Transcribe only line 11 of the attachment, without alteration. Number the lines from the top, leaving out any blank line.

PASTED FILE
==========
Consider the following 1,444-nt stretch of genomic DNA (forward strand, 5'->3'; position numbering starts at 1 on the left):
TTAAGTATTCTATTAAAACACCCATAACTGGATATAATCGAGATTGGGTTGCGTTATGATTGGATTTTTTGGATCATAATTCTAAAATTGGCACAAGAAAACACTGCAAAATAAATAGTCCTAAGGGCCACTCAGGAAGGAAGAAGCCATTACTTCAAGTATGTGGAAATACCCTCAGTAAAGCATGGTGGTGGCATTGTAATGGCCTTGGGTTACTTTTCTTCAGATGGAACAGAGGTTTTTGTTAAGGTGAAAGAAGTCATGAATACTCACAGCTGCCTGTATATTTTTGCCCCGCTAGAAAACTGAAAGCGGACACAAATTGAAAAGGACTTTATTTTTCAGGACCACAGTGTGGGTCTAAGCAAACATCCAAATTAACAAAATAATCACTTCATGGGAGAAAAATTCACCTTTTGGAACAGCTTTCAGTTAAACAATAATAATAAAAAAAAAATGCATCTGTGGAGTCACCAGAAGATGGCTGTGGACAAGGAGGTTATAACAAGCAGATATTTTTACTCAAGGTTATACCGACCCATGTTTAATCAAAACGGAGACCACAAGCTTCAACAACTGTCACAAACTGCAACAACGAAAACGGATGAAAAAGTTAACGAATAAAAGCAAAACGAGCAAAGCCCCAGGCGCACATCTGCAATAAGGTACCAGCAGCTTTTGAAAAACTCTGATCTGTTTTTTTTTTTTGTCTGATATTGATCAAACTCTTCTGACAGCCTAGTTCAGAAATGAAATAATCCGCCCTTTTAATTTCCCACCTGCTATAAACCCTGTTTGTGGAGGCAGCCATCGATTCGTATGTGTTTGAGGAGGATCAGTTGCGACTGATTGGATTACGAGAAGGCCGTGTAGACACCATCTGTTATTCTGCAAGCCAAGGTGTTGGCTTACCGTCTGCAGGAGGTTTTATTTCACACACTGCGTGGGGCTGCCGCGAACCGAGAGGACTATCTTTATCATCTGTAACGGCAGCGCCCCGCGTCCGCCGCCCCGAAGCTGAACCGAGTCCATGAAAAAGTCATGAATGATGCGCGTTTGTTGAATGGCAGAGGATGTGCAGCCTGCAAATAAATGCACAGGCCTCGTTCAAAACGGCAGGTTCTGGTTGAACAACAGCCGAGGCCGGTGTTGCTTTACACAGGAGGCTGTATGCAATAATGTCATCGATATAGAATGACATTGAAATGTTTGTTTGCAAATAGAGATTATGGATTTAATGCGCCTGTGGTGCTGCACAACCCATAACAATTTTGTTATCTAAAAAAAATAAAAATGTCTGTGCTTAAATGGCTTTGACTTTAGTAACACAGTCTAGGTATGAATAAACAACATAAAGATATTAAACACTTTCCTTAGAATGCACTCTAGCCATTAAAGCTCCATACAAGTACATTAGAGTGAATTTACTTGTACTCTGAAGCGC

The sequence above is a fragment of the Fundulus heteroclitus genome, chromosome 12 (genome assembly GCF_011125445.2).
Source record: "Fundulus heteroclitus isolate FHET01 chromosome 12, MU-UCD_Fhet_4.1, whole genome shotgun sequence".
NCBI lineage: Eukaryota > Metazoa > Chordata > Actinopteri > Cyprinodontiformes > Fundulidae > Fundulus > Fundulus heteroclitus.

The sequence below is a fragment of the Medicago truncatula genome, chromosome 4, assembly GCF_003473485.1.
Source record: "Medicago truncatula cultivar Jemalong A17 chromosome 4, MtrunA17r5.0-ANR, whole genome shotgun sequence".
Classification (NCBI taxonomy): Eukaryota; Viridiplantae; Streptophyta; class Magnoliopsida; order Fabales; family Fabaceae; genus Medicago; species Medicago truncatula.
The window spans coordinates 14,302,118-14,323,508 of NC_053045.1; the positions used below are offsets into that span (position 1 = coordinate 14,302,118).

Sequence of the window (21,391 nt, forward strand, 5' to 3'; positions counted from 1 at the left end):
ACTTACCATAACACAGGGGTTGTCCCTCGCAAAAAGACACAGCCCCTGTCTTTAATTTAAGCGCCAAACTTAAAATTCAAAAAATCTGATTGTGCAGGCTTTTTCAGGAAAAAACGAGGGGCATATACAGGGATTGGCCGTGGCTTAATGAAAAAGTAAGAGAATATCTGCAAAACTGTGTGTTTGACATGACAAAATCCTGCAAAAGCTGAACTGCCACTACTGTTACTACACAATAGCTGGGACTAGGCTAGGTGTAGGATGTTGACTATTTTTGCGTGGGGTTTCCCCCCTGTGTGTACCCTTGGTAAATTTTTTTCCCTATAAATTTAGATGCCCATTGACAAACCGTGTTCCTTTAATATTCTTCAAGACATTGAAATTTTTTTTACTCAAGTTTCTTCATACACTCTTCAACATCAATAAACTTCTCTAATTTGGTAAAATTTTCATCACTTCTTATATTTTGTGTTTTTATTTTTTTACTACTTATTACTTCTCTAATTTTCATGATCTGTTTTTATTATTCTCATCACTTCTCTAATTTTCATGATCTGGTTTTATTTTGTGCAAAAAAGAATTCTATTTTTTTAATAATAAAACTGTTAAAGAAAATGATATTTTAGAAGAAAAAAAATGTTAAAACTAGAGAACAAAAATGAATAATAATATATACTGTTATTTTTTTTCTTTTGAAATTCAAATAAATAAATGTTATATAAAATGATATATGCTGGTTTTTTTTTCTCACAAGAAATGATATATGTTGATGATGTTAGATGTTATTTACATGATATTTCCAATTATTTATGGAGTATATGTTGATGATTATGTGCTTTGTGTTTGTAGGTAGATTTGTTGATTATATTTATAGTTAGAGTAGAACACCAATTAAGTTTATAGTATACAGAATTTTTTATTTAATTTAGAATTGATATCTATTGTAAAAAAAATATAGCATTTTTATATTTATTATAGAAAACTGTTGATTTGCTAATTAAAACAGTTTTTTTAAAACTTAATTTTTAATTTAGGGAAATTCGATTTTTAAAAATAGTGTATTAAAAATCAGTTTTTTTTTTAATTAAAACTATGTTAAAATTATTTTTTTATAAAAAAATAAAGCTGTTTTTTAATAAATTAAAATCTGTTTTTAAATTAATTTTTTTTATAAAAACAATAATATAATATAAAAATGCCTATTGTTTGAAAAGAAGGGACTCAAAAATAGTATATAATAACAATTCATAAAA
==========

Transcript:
ACTTACCATAACACAGGGGTTGTCCCTCGCAAAAAGACACAGCCCCTGTCTTTAATTTAAGCGCCAAACTTAAAATTCAAAAAATCTGATTGTGCAGGCTTTTTCAGGAAAAAACGAGGGGCATATACAGGGATTGGCCGTGGCTTAATGAAAAAGTAAGAGAATATCTGCAAAACTGTGTGTTTGACATGACAAAATCCTGCAAAAGCTGAACTGCCACTACTGTTACTACACAATAGCTGGGACTAGGCTAGGTGTAGGATGTTGACTATTTTTGCGTGGGGTTTCCCCCCTGTGTGTACCCTTGGTAAATTTTTTTCCCTATAAATTTAGATGCCCATTGACAAACCGTGTTCCTTTAATATTCTTCAAGACATTGAAATTTTTTTTACTCAAGTTTCTTCATACACTCTTCAACATCAATAAACTTCTCTAATTTGGTAAAATTTTCATCACTTCTTATATTTTGTGTTTTTATTTTTTTACTACTTATTACTTCTCTAATTTTCATGATCTGTTTTTATTATTCTCATCACTTCTCTAATTTTCATGATCTGGTTTTATTTTGTGCAAAAAAGAATTCTATTTTTTTAATAATAAAACTGTTAAAGAAAATGATATTTTAGAAGAAAAAAAATGTTAAAACTAGAGAACAAAAATGAATAATAATATATACTGTTATTTTTTTTCTTTTGAAATTCAAATAAATAAATGTTATATAAAATGATATATGCTGGTTTTTTTTTCTCACAAGAAATGATATATGTTGATGATGTTAGATGTTATTTACATGATATTTCCAATTATTTATGGAGTATATGTTGATGATTATGTGCTTTGTGTTTGTAGGTAGATTTGTTGATTATATTTATAGTTAGAGTAGAACACCAATTAAGTTTATAGTATACAGAATTTTTTATTTAATTTAGAATTGATATCTATTGTAAAAAAAATATAGCATTTTTATATTTATTATAGAAAACTGTTGATTTGCTAATTAAAACAGTTTTTTTAAAACTTAATTTTTAATTTAGGGAAATTCGATTTTTAAAAATAGTGTATTAAAAATCAGTTTTTTTTTTAATTAAAACTATGTTAAAATTATTTTTTTATAAAAAAATAAAGCTGTTTTTTAATAAATTAAAATCTGTTTTTAAATTAATTTTTTTTATAAAAACAATAATATAATATAAAAATGCCTATTGTTTGAAAAGAAGGGACTCAAAAATAGTATATAATAACAATTCATAAAA